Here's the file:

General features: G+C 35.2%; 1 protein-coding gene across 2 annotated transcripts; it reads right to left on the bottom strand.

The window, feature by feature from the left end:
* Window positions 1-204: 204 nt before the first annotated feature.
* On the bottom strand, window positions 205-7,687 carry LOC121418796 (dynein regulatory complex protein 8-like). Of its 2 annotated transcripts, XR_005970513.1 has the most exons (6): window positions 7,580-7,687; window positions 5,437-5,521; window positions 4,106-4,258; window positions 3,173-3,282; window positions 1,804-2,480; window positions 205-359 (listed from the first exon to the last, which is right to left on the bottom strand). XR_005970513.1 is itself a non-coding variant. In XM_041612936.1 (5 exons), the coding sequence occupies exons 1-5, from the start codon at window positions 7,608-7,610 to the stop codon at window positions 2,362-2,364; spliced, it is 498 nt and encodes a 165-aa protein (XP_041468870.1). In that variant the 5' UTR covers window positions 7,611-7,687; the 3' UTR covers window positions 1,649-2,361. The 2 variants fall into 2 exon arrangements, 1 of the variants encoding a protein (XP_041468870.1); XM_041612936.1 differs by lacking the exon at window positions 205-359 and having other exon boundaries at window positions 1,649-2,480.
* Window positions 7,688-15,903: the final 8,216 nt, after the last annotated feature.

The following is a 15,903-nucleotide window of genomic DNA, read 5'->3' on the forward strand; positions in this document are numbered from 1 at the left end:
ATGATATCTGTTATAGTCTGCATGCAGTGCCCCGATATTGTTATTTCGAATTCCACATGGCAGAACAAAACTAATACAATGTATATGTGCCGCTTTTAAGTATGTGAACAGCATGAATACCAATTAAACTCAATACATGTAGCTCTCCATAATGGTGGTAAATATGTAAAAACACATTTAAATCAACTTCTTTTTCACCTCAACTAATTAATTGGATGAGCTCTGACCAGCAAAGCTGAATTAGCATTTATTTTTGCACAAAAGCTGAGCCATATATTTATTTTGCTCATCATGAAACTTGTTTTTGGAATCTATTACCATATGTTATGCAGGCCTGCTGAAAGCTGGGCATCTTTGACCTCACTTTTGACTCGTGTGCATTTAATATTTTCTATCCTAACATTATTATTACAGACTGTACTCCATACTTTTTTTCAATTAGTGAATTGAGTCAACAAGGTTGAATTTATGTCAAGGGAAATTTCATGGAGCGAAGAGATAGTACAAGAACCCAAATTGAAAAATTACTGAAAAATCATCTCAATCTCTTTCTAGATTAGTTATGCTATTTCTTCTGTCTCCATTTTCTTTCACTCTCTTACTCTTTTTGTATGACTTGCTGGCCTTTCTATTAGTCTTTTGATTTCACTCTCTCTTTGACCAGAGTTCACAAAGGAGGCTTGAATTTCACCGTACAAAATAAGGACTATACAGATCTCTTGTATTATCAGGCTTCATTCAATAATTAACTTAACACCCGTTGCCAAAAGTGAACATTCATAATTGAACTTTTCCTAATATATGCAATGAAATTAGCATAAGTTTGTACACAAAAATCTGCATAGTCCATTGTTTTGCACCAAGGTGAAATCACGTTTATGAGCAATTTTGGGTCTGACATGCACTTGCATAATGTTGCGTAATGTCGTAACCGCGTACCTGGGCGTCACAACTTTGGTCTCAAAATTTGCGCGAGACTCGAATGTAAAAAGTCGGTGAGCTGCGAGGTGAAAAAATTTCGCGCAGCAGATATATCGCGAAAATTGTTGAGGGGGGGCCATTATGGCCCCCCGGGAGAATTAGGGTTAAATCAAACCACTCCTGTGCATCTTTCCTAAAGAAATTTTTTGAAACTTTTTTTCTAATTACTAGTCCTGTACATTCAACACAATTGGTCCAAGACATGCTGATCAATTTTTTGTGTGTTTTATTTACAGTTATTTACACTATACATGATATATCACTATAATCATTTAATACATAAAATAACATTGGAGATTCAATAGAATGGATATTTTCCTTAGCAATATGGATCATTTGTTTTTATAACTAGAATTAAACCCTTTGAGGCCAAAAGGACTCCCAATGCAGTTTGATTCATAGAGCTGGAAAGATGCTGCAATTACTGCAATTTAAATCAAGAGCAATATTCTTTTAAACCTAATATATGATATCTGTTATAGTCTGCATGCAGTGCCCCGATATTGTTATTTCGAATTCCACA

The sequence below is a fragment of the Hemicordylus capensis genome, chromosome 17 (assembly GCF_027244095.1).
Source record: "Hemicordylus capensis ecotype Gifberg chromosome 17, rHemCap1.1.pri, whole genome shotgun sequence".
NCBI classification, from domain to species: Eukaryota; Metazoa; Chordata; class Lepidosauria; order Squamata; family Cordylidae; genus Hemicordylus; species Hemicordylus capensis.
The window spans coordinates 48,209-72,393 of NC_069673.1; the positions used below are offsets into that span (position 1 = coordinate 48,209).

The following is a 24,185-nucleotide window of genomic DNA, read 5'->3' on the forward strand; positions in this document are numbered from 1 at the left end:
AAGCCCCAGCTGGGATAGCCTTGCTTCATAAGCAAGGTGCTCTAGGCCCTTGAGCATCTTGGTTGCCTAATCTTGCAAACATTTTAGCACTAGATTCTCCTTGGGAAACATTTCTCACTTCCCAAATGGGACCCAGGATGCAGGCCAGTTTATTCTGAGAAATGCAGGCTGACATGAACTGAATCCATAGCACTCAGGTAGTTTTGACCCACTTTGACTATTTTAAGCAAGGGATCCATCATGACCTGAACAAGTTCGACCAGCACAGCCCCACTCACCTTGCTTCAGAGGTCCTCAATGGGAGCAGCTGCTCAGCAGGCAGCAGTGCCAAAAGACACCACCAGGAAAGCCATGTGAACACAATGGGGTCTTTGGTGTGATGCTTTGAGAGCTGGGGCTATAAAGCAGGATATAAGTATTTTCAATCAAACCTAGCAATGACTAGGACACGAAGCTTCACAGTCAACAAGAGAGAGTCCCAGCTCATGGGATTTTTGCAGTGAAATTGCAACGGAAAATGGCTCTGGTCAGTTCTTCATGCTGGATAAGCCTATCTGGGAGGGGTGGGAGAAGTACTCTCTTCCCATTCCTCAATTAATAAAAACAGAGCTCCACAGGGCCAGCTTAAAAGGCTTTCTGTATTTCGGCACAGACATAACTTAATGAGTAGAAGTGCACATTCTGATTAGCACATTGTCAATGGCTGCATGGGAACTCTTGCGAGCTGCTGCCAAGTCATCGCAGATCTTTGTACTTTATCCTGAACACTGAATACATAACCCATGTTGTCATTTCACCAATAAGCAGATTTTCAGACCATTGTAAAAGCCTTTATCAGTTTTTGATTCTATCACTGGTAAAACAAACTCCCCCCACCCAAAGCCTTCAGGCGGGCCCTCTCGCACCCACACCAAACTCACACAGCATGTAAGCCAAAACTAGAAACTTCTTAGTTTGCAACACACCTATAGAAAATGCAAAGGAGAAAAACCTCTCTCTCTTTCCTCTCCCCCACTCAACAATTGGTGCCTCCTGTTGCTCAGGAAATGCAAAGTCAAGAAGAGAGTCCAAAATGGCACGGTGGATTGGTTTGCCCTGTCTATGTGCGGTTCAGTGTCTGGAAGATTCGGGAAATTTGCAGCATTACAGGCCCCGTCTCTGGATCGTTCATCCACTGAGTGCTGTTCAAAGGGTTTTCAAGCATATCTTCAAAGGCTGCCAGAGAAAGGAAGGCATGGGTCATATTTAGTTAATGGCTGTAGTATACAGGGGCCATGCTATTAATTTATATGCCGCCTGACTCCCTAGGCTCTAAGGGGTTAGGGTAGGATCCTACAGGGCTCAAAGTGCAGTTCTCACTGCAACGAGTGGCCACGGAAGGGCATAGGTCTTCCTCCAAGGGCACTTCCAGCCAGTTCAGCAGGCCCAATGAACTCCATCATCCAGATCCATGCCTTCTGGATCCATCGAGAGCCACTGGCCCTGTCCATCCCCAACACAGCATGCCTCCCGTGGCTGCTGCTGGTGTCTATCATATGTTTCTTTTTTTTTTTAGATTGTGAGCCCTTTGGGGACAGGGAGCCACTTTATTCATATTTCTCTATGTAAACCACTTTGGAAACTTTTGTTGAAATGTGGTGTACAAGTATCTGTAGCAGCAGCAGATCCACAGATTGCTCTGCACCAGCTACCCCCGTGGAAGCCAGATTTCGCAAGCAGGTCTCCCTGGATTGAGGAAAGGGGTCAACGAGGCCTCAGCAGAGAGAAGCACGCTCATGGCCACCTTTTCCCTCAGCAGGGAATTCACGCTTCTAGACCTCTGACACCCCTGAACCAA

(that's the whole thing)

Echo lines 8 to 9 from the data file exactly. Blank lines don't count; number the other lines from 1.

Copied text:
The sequence below is a fragment of the Hemicordylus capensis genome, chromosome 17 (assembly GCF_027244095.1).
Source record: "Hemicordylus capensis ecotype Gifberg chromosome 17, rHemCap1.1.pri, whole genome shotgun sequence".